The Disraeli Room

The Disraeli Room

Blog Post

The True Meaning of Work: Lessons from Italy

22nd May 2015

I was sitting in a vibrant Milanese coffee shop a few months ago with three Italian university students – they were sparky, enthusiastic, effective communicators and they had a really good business idea (a music based product – very clever). They were intelligent and persuasive but were bogged down in the detail of a business plan. It was interesting that when I used the ‘3Q Model’, they were at their best. Simply put, the 3Q Model asks three questions of aspiring entrepreneurs: ‘What are you selling? To whom are you selling it? For how much are you selling it?’ A simple approach to enthuse and get the young people thinking very practically and to focus on the customer. This is not a replacement for a business plan but is a good starting point.

 

I was reminded of the three Italians when I listened to a presentation by The Kauffman Foundation, a significant American charitable body which emphasises the need for quality education and practical support for entrepreneurship in pursuit of its mission to ‘foster a society of economically independent individuals who are engaged citizens in their communities.’ The impressive feature of Kauffman is that they take practical and active steps – direct to real people – in order to make a difference. Though it is not on its own, it is a relatively rare example of a private sector foundation doing sustained and impactful intervention to promote market led solutions to economic inequality and disadvantage. Kauffman is not a bloated, bureaucratic, supply led organisation but rather an enabling force with clear successes. What the three Italian students were absolutely wanting was practical support, insight, an experienced eye to look over their idea and someone to listen to them and help equip them to become economically independent. Perhaps an Italian Kauffman Foundation is needed?

 

In the UK, there are some impressive examples of how organisations can support individuals, and organisations, to become economically independent, and some of these are based on the idea of ‘active incubation’. Active Incubation is an approach which combines co-working space + enterprise coaching + micro-investment + community. It is based on methodologies which focus on individuals and their talents and potential. It has adaptations into schools, FE and HE and can be used in both a social business and more traditional business contexts. Active Incubation offers a practical approach to economic independence – the very point of Active Incubation is to create jobs and to create opportunity. But Kauffman is right to emphasise education – practical education and academic education which prepares people to become economically active, decision makers and economically independent. Some forward looking educational institutions, and there are examples in Lithuania, Sweden and the UK, place employability, economic independence and enablement at the heart of their education – developing academic qualifications in parallel with decision making, problem solving, team work, business knowledge, practical business and negotiation. Indeed some schools were represented at the Global Entrepreneurs Congress held in Milan in March and were amongst the most impressive of participants with their clarity of thinking, high level English language, impressive products and emerging skills and confidence in listening to customers. In an example closer to home, a normal state school in The Black Country, for example, a team of Sixth Formers are making real decisions, developing budgets and plans, actually selling goods and services and making money. Perhaps there could be a re-examination of the curriculum for 11-21 year olds to make enterprise and employability at the heart of what is learnt?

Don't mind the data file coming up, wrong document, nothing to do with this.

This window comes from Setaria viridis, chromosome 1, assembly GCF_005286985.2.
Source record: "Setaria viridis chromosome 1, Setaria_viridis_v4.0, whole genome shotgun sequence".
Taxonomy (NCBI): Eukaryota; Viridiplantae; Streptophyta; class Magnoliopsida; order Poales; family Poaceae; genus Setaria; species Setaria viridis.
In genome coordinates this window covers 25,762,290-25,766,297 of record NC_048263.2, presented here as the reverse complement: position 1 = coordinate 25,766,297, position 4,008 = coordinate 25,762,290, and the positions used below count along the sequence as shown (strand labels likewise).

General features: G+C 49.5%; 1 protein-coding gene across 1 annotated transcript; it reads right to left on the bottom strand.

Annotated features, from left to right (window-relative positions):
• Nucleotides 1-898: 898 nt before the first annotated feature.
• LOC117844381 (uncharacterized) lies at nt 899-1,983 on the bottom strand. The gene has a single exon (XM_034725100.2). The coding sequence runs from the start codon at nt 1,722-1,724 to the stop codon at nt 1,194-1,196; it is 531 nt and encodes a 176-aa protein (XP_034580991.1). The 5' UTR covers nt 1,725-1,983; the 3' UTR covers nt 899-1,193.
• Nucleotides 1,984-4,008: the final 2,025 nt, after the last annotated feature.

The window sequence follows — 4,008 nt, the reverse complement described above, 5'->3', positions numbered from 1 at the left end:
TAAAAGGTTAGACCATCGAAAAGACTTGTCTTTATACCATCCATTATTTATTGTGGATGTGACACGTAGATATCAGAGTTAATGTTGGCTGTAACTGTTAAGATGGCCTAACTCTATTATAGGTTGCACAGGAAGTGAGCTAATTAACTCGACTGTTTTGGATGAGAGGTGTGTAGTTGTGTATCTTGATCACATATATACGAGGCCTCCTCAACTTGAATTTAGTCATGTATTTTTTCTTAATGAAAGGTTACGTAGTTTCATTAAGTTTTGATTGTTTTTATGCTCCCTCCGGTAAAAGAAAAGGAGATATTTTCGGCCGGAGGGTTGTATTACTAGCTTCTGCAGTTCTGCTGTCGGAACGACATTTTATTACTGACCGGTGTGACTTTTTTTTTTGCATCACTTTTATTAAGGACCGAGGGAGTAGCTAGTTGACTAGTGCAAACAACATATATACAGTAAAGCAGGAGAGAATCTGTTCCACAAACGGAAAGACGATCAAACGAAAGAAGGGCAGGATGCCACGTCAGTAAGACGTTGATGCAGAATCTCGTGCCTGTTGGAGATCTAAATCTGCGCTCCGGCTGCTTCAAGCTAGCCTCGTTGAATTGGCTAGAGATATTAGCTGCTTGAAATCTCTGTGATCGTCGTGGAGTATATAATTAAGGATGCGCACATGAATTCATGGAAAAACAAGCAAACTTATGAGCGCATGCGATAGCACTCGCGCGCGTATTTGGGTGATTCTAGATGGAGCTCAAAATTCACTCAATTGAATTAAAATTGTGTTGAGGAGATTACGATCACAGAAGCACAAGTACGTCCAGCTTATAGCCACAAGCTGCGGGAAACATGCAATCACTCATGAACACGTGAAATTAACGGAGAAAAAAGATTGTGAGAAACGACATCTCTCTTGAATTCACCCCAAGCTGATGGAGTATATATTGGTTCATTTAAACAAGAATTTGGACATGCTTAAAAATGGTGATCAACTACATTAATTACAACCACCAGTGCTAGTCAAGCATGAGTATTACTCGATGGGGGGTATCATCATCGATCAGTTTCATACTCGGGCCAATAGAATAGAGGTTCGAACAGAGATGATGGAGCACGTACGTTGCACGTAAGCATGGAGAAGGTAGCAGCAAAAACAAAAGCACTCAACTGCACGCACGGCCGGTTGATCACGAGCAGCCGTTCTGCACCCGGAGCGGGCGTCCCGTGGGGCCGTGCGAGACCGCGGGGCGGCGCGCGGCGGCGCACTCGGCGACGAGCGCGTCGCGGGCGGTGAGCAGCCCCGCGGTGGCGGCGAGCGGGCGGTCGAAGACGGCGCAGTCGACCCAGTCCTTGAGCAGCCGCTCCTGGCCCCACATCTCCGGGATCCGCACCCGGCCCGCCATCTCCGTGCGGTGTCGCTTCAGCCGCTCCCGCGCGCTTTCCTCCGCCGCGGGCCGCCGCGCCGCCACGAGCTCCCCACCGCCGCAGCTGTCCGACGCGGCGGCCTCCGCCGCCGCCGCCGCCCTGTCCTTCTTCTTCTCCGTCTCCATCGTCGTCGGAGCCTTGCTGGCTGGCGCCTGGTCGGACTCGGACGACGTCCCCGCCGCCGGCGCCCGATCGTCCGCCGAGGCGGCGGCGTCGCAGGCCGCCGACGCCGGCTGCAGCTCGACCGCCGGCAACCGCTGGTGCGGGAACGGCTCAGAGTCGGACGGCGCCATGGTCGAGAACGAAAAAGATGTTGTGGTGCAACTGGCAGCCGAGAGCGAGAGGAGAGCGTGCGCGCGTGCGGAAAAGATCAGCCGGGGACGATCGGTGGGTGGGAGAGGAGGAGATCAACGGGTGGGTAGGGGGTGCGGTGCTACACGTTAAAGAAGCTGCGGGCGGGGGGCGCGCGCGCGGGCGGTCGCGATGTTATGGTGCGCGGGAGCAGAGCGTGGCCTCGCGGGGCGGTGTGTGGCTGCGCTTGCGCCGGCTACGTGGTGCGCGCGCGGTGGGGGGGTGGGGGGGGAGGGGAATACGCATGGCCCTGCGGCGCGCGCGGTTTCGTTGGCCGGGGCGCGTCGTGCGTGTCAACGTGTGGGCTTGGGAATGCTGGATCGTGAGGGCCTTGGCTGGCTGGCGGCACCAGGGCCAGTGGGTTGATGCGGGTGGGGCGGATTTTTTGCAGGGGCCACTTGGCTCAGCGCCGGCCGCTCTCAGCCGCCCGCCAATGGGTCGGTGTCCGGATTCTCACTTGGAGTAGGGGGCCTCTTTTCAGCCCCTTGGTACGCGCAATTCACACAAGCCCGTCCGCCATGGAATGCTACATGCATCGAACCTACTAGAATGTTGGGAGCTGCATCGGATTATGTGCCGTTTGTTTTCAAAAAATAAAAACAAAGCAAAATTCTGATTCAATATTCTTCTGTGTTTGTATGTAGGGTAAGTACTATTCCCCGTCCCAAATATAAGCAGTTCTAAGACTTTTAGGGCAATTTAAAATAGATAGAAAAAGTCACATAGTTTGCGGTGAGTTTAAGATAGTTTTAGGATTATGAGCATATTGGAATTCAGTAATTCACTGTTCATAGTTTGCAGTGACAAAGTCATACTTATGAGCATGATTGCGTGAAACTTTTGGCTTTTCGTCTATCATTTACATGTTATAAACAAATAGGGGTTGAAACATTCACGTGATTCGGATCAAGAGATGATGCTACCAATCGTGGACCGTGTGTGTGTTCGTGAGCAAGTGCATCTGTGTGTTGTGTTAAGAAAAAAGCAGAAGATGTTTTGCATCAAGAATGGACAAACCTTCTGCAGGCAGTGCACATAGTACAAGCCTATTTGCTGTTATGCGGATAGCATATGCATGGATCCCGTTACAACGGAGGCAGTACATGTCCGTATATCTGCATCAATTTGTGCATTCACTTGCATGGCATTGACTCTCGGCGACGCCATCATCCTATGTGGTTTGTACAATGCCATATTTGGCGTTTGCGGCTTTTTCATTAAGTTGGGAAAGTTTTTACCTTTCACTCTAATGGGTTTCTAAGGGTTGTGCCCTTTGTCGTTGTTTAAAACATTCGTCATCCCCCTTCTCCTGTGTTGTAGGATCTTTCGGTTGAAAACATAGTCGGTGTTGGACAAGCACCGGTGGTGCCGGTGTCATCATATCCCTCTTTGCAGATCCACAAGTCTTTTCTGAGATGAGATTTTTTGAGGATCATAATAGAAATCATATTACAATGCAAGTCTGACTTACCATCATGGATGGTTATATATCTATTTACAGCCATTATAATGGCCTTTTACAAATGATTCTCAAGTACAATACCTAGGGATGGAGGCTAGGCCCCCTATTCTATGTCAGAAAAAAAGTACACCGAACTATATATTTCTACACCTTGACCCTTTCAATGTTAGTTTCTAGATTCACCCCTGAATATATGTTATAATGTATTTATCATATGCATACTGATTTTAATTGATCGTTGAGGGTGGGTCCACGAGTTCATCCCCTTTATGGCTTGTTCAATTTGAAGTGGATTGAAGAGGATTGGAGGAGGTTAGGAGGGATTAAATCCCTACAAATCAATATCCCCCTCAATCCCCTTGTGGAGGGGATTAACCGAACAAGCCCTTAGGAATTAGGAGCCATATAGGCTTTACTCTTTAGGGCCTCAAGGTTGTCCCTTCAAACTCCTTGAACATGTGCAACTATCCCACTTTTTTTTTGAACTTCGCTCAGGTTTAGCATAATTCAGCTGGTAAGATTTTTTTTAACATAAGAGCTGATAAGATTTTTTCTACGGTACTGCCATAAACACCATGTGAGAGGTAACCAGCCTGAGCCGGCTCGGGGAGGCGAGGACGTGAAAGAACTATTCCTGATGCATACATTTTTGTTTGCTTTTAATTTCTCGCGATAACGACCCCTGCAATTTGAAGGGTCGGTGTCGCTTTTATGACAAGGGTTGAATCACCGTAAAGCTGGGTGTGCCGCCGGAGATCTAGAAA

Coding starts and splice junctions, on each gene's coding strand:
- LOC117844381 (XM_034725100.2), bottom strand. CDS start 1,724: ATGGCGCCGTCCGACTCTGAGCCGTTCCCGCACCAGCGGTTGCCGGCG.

Many approaches to supporting new and young entrepreneurs are definitely well meaning and offer useful support but too many tend to be too focussed on ‘business skills’ and an over emphasis on theoretical approaches. A far stronger approach is to emphasis the qualities, experiences and attitudes of employment, enterprise, entrepreneurism and independent life within a strong community. An approach to address is currently being developed in a cooperative endeavour between grass roots organisations in Poland, Lithuania, Greece, Spain, Czech Republic and led by the UK and based on a programme called ‘SLAM!’ which has been heavily developed in the West Midlands.


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